“Part of the tragedy which surrounds this question of heredity is due to the fact that some children inherit from parents accustomed to
264           ALCOHOL AND THE HUMAN BODY chap.
moderate drinking a food craze and abnormal hunger which never seems to be satisfied. This early provokes dyspepsia and inebriety.
“Another class is born with a precocious sexual instinct, which seeks gratification apparently without limit or control.”
Often there appears to be a passing over of inherited pre­ dispositions from one to a third or fourth generation, the descendants being liable to instability and lack of will-power, and to “ invalidism ” of all grades and types ; persons, namely, whose lives are a perpetual struggle against some bodily or nervous difficulty.1
Whether the actual taste for alcohol is ever inherited is at present a somewhat open question ; but in face of the fact that so many other “ cravings ” haunt the life of the descend­ ant of alcoholic parents, it seems not unlikely that he should possess a sense of “ need ” for the sedative effect of the drug.
Special Inheritance of Nervous Instabilty.—As pointed out by Dr. Clouston, there are, unfortunately, in the British Isles thousands of persons who have inherited from alcoholic parents an impaired type of nervous system which makes its owner more susceptible to the action of alcohol than would be a normal person.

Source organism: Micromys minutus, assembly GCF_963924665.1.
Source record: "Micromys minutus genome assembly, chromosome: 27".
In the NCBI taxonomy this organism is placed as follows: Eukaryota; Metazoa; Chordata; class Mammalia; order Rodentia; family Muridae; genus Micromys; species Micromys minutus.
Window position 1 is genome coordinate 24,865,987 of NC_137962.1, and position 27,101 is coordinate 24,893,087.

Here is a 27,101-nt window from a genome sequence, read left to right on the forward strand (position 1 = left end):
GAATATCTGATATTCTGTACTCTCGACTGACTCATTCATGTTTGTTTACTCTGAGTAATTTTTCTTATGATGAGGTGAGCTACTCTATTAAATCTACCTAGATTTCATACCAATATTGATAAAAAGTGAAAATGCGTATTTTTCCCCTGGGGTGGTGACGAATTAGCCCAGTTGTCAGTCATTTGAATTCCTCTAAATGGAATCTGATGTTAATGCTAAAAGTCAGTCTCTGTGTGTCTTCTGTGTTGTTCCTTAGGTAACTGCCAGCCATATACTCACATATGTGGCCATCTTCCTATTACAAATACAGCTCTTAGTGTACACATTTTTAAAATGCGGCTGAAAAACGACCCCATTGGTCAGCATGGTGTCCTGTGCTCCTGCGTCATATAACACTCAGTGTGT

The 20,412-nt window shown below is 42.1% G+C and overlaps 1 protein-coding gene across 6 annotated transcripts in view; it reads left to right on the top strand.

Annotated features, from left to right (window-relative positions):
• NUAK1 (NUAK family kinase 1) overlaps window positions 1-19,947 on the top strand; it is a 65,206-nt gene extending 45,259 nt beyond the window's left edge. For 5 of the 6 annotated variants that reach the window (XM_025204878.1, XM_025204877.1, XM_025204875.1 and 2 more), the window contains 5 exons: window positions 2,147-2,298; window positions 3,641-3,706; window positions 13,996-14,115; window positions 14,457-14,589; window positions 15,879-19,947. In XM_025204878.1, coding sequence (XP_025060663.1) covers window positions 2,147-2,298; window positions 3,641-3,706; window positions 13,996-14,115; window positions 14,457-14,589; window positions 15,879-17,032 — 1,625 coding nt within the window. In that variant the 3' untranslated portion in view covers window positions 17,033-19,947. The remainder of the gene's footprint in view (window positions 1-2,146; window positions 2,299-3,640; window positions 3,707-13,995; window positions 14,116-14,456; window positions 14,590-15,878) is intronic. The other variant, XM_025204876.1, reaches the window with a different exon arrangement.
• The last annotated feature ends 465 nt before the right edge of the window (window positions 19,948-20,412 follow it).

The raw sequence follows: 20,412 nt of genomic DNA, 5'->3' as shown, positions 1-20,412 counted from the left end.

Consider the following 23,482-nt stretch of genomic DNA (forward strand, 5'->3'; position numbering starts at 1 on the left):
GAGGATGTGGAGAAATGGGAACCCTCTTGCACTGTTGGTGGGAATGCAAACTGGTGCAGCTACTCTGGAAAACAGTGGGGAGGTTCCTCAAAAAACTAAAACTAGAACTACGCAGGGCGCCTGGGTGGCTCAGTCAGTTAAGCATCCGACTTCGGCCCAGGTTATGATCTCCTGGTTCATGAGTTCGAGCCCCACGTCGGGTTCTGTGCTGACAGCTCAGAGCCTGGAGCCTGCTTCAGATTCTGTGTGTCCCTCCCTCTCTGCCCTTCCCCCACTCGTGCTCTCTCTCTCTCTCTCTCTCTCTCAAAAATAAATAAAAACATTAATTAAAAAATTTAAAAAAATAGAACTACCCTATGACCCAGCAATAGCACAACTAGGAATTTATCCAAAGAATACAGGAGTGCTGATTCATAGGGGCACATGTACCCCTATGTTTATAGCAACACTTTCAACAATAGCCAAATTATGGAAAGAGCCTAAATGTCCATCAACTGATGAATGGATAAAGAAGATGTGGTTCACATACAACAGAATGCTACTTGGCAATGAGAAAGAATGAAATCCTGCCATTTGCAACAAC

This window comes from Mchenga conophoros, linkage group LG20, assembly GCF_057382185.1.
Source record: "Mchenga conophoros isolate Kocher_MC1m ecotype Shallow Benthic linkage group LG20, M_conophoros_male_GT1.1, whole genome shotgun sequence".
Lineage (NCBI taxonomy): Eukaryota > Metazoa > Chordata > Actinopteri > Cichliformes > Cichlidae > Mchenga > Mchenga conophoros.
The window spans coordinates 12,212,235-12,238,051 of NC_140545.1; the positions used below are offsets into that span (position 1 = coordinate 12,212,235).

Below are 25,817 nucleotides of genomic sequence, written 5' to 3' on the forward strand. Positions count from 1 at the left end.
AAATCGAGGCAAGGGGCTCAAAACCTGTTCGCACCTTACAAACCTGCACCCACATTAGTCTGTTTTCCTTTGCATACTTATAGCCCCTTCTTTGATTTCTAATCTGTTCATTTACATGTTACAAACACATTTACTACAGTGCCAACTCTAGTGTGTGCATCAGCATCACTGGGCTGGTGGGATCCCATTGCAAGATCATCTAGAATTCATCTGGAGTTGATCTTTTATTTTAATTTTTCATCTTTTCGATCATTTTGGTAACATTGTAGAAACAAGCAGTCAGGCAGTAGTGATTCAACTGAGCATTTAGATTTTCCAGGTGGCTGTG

These persons possess but feeble brains and their will-power is below normal ; for them, therefore, any alcoholic drink is liable to be a dire mistake, since it may arouse a craving which has so far lain dormant, but which, when once awakened, cannot be controlled by the feeble will-power at their command. Many of these persons drink because they simply have no will-power to abstain.
Conclusion.—That alcohol affects disastrously the minds and bodies of innocent unborn children must be the undoubted conclusion of those who weigh the evidence of this chapter ; and the question arises as to whether any opening exists whereby the appalling force of hereditary influence can be mitigated.
It must always be borne in mind that the upward trend of evolution is in favour of the effacement of morbid and wrong tendencies ; that all things being equal, the good surmounts the evil, and that it is health which strives to have the last
1 Note to Second Edition, 1908.—The committee under Dr. Crothers are continuing their work, and have accumulated over 3000 cases which confirm in every particular the points enumerated above.
word. Hence the existence of an alcoholic tendency in a family is not to be regarded as implicating all its members, but merely means that being forewarned they should be able to counteract any special dangers which may have been inherited, by assiduously cultivating habits of right living and by the careful avoidance of the use of alcohol in any form— this being a danger which they are forbidden to brave.